Peter Hammill’s rejuvenation continues with this, his 30th solo release.
Daryl Easlea 2009
The rejuvenation of Peter Hammill post his near-death experience in 2003 continues with this, his 30th solo release since 1971. He has since recorded two albums and toured with a reunited Van Der Graaf Generator and, in 2006, also issued Singularity, one of his strongest works in years about his near-passing.
Although he said that Thin Air is a long way from any VdGG, he may be right, but not, perhaps, a million miles from the band's later 70s incarnation. With him the sole instrumentalist, he returns to a sound not dissimilar to 1980's A Black Box, which is appropriate as the motif of flight and aeroplanes features in two key songs here.
Thin Air finds him again ruminating on one of his favourite topics, the transience of life. ''We mark our passages as much as by the way in which we disappear all unannounced as by our grand planned entrances'', he states. The overall effect is coherent, sometimes restful; at least not as purposely jarring as some of his releases.
The guitar squall of instrumental interlude Wrong Way Round, leads into the sinister Ghost Of Planes, which is the sister piece to the album's closer, The Top Of The World Club. Both were inspired by the visit to the observation platform at the top of the World Trade Center made by Hammill and VdGG drummer Guy Evans in 1976 and then what was to happen 25 years afterwards.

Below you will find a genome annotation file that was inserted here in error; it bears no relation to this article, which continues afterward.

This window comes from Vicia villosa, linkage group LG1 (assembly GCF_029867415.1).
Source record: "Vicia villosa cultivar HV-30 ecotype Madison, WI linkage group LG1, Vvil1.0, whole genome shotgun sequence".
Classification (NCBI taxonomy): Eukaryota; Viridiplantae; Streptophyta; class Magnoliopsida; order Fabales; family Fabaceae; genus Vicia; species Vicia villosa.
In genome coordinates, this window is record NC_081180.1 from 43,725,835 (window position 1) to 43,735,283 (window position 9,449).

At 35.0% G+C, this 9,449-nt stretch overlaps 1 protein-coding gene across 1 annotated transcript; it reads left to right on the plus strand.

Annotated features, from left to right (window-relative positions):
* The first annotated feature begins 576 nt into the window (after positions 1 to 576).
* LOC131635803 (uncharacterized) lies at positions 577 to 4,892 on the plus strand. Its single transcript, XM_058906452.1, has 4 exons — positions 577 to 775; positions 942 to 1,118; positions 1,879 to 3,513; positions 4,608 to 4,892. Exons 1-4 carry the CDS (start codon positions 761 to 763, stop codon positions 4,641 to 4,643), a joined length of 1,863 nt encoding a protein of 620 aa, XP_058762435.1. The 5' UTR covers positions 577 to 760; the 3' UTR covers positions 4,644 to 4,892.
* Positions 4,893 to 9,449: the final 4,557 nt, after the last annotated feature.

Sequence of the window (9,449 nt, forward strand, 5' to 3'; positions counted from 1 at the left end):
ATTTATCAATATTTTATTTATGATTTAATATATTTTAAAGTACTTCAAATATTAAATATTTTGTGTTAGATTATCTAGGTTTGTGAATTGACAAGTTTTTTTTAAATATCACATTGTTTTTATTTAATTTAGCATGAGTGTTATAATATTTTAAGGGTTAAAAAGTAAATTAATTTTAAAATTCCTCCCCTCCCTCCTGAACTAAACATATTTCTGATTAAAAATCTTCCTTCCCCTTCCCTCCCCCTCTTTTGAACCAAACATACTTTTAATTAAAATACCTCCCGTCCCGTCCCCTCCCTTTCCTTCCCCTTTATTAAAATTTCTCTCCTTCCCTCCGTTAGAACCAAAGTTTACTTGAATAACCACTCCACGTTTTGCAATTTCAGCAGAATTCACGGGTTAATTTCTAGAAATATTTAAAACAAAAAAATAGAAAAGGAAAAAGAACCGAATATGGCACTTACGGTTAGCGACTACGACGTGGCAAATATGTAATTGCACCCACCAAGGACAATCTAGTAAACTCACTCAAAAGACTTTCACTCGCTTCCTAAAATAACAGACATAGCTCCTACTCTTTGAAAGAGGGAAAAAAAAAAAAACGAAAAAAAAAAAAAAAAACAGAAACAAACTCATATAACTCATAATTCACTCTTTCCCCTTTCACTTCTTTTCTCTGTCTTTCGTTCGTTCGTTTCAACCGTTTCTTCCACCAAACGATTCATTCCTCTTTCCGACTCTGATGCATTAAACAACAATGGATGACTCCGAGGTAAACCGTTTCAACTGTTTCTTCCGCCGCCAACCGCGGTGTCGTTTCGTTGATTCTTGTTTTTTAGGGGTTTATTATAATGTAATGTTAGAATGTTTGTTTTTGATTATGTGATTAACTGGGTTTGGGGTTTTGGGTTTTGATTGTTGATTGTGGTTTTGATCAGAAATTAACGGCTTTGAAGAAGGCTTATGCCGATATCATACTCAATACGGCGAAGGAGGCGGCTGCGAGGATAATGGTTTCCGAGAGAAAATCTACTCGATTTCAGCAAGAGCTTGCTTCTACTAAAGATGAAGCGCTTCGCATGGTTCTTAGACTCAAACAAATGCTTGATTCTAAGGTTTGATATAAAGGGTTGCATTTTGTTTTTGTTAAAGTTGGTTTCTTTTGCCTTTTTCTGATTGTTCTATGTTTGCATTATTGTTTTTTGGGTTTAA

Using the felling of these two concrete monoliths as a start point, the songs brings together the album's feel of loss and longing. But Hammill says, the references ''do not imply that anything here is 'about' 9/11 in any direct way. Not just the buildings come down then: assumptions, belief systems, senses of continuity also crashed, on personal and global levels. This piece, though, as the others on the record, is not concerned so much with the Big Pictures; rather with the way in which we as individuals can and must face up to what's coming - and going''. Both songs are among his major pieces of work.
Thin Air sounds like a man perpetually attempting to be at one with himself and the world around him yet beset with frequent nagging doubts and paranoia. It may not attract him any new followers but those who know will revel in this.